The Anthropocene refers to a geological time in which one species dominates the planet and has a huge, possibly irreversible, impact on it. That time is now, and the species is, of course, Homo sapiens. Geologists are not in agreement about the extent of this impact or even the point in history when a new geological age could be declared, but the current impact of humankind on the Earth is clearly substantial. Many argue that the more affluent, industrialised nations are largely to blame, due to their use of vast amounts of natural resources and the resulting impact on air quality and the composition of Earth ecosystems. The recent lockdowns, travel bans and disruptions of energy use associated with the current pandemic led to a drop in CO2 emissions and an improvement in air quality, leading many to see this as the virus-cloud’s silver lining. However, even this silver lining has a dark side: we know that zoonotic diseases (infectious diseases passed from animals to human beings) have been associated with climate change and changes to ecosystems, so it is quite possible that we might experience a re-emergence of zoonotic diseases like COVID-19 in the future if environmental conditions continue to deteriorate.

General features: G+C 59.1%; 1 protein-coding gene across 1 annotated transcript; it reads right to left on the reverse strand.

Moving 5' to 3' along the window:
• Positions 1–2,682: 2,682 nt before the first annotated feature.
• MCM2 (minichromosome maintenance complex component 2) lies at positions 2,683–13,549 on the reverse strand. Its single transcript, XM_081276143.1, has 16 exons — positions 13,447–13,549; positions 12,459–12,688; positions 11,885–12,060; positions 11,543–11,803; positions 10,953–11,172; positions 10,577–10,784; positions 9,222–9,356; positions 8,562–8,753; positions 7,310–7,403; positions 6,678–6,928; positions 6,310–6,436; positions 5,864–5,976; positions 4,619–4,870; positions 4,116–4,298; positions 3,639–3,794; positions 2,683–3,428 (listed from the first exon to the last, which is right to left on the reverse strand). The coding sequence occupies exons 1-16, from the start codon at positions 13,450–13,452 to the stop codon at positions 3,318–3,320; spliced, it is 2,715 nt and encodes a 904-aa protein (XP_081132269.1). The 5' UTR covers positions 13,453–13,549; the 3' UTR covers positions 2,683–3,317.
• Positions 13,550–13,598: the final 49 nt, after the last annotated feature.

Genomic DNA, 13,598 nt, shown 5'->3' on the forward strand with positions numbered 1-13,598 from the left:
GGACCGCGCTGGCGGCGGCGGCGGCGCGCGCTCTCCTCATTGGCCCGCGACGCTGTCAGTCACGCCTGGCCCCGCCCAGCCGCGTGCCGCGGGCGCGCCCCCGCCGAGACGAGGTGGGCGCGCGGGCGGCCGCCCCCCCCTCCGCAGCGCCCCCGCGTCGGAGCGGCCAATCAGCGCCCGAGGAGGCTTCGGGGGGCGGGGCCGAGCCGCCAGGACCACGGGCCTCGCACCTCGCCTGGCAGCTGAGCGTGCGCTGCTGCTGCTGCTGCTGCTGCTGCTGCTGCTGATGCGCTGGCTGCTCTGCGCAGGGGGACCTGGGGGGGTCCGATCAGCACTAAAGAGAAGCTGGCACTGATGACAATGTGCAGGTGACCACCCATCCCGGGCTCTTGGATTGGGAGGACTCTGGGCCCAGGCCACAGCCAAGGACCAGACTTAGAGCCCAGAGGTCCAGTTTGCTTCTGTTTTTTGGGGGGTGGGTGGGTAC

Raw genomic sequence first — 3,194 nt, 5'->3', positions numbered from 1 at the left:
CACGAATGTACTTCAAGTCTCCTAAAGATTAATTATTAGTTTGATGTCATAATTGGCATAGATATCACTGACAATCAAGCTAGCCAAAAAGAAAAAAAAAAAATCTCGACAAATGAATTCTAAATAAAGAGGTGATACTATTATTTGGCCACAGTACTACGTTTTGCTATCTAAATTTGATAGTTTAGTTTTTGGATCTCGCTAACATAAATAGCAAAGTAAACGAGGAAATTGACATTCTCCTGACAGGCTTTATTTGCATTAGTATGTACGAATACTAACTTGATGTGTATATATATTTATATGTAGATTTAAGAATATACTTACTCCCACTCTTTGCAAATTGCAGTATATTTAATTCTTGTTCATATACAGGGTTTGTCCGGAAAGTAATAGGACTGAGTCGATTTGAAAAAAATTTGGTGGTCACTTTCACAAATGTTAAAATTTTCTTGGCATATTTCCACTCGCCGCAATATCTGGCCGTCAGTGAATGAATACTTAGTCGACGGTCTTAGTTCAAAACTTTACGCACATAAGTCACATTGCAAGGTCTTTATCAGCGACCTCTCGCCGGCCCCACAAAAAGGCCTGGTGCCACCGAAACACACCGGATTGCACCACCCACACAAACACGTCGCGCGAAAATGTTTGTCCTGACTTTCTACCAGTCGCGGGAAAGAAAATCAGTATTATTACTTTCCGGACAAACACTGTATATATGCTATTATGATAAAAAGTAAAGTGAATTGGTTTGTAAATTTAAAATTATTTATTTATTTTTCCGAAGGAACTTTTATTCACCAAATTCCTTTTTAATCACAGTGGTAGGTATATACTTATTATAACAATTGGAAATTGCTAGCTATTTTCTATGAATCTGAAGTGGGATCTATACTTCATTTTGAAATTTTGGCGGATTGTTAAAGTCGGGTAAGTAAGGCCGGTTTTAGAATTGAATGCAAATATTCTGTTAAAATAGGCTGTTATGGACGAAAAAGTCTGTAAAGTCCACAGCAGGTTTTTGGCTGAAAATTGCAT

Educators have an important role to play in this context, and UNESCO considers quality education for sustainable development as a key priority. The challenges associated with achieving a more global citizenship are not only affecting education but also all fields of culture. Visual artists are rethinking their relationship with communities, forms of life, social and natural environments, while art educators need to understand the notion of agency not simply from a human perspective (even though human agency definitely plays a role in the push towards more sustainability) but from multiple perspectives.
This online ‘exhibition’, Images from the Anthropocene, brings together a small collection of images produced by students following the MTL degree in Art and the MA in Social Practice Arts and Critical Education, both offered by the Department of Arts, Open Communities and Adult Education (Faculty of Education). They present different perspectives on our relationship with others and our environment, making reference to various themes and techniques they developed with the assistance of their lecturers in recent months.